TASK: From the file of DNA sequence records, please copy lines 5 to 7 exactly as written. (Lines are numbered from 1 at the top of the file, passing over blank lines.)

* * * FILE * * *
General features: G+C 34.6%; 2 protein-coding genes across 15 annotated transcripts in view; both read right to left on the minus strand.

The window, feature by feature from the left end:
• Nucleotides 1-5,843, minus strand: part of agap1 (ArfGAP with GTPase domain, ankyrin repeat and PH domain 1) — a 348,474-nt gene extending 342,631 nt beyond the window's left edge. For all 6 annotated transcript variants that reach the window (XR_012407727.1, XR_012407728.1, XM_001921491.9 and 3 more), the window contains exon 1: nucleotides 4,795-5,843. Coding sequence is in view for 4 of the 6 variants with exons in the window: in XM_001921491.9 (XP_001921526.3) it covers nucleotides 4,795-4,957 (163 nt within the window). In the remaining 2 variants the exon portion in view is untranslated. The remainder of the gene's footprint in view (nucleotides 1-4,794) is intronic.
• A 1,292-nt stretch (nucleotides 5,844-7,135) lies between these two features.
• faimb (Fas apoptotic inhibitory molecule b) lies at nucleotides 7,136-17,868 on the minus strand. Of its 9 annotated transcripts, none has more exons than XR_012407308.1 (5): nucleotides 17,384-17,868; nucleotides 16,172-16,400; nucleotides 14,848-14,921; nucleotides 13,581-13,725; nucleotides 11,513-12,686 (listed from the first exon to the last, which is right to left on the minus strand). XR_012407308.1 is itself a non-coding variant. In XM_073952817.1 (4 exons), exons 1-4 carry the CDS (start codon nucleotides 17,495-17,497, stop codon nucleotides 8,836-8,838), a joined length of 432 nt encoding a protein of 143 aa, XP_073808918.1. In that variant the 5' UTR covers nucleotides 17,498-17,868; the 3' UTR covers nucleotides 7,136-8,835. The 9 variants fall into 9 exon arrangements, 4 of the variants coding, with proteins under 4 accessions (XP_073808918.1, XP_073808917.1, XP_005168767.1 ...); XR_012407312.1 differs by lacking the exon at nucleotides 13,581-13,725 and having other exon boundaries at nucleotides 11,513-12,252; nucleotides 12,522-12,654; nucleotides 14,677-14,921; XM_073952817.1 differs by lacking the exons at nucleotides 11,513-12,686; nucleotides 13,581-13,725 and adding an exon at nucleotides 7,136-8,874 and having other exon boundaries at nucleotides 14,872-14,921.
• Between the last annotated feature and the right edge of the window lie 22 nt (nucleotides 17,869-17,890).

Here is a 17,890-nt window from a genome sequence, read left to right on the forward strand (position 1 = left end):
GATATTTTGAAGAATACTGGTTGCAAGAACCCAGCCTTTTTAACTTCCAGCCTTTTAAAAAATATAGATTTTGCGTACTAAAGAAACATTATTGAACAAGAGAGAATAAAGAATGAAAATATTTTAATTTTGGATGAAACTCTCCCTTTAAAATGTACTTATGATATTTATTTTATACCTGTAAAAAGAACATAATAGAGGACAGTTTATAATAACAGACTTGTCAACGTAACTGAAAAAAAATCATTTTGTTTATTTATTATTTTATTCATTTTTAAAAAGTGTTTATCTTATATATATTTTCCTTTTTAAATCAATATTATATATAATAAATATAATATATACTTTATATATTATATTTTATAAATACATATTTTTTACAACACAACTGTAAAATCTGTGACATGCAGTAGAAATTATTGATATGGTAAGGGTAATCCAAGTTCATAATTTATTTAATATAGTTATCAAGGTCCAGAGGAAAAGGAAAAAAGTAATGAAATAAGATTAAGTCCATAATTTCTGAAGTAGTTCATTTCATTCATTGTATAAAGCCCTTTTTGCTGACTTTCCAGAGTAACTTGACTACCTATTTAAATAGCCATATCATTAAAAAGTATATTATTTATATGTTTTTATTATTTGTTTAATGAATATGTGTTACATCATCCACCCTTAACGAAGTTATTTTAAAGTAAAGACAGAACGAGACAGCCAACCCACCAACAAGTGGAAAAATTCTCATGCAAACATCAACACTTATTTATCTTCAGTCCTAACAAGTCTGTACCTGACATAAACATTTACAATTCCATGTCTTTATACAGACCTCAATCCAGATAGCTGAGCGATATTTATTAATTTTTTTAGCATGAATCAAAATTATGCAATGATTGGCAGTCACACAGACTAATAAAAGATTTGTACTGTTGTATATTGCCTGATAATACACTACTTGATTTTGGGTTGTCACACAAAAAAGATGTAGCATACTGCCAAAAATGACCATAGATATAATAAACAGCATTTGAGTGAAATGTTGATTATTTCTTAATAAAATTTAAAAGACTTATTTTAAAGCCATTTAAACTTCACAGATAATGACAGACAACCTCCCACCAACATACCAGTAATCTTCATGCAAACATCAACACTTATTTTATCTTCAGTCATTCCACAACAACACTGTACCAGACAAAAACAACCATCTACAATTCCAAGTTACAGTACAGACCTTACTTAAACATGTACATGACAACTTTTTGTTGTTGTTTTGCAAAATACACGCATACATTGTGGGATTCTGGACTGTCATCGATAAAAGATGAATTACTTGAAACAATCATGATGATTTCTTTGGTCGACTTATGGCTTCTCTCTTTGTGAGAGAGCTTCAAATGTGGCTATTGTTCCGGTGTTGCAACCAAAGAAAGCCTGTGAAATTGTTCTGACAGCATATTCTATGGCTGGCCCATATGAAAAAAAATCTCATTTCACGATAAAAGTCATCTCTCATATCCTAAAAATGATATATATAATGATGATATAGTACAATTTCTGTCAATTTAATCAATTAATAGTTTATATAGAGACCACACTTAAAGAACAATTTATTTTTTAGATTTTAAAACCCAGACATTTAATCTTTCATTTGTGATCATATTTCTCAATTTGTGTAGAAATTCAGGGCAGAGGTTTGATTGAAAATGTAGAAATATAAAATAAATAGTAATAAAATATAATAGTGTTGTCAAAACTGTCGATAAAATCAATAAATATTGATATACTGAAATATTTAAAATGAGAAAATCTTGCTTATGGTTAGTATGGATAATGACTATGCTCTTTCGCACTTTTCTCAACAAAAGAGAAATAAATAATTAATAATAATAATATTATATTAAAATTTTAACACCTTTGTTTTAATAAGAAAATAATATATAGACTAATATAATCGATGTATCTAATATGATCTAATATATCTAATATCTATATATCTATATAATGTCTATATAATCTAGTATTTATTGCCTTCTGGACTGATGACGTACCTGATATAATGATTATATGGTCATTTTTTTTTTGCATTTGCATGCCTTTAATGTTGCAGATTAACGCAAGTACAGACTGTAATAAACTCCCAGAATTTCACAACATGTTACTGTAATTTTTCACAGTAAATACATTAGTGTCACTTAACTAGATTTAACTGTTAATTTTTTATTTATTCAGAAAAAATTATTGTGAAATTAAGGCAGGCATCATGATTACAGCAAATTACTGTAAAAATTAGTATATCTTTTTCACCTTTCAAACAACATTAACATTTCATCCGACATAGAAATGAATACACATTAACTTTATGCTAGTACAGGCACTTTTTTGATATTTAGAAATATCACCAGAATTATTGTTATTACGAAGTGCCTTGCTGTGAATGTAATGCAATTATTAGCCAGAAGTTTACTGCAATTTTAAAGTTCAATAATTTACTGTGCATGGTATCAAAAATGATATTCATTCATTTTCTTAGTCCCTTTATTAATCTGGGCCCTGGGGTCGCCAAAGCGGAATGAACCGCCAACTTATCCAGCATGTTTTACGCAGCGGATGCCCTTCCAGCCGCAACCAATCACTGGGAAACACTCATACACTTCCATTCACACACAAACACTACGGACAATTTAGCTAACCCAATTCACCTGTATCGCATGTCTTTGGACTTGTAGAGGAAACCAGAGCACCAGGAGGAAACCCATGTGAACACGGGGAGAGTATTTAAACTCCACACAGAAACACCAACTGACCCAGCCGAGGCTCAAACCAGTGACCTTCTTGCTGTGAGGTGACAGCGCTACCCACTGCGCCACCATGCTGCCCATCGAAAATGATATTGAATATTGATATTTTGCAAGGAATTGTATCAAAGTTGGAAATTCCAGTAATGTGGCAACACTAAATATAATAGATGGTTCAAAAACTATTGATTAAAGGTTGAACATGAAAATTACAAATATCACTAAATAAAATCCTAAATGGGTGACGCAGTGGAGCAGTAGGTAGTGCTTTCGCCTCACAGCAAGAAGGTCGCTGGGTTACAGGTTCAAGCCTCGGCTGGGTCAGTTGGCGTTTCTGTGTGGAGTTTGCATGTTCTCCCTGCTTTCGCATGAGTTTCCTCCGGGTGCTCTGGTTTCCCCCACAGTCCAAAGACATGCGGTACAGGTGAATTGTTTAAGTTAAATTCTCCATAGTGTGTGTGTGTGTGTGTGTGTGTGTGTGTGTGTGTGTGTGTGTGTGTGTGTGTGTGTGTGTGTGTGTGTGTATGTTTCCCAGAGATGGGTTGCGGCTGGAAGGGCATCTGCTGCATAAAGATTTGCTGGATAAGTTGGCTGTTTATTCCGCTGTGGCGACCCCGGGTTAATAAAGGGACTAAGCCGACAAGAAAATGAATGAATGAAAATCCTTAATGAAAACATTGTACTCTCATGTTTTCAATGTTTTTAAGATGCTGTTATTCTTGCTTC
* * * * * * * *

• faimb (Fas apoptotic inhibitory molecule b) lies at nucleotides 7,136-17,868 on the minus strand. Of its 9 annotated transcripts, none has more exons than XR_012407308.1 (5): nucleotides 17,384-17,868; nucleotides 16,172-16,400; nucleotides 14,848-14,921; nucleotides 13,581-13,725; nucleotides 11,513-12,686 (listed from the first exon to the last, which is right to left on the minus strand). XR_012407308.1 is itself a non-coding variant. In XM_073952817.1 (4 exons), exons 1-4 carry the CDS (start codon nucleotides 17,495-17,497, stop codon nucleotides 8,836-8,838), a joined length of 432 nt encoding a protein of 143 aa, XP_073808918.1. In that variant the 5' UTR covers nucleotides 17,498-17,868; the 3' UTR covers nucleotides 7,136-8,835. The 9 variants fall into 9 exon arrangements, 4 of the variants coding, with proteins under 4 accessions (XP_073808918.1, XP_073808917.1, XP_005168767.1 ...); XR_012407312.1 differs by lacking the exon at nucleotides 13,581-13,725 and having other exon boundaries at nucleotides 11,513-12,252; nucleotides 12,522-12,654; nucleotides 14,677-14,921; XM_073952817.1 differs by lacking the exons at nucleotides 11,513-12,686; nucleotides 13,581-13,725 and adding an exon at nucleotides 7,136-8,874 and having other exon boundaries at nucleotides 14,872-14,921.
• Between the last annotated feature and the right edge of the window lie 22 nt (nucleotides 17,869-17,890).

Here is a 17,890-nt window from a genome sequence, read left to right on the forward strand (position 1 = left end):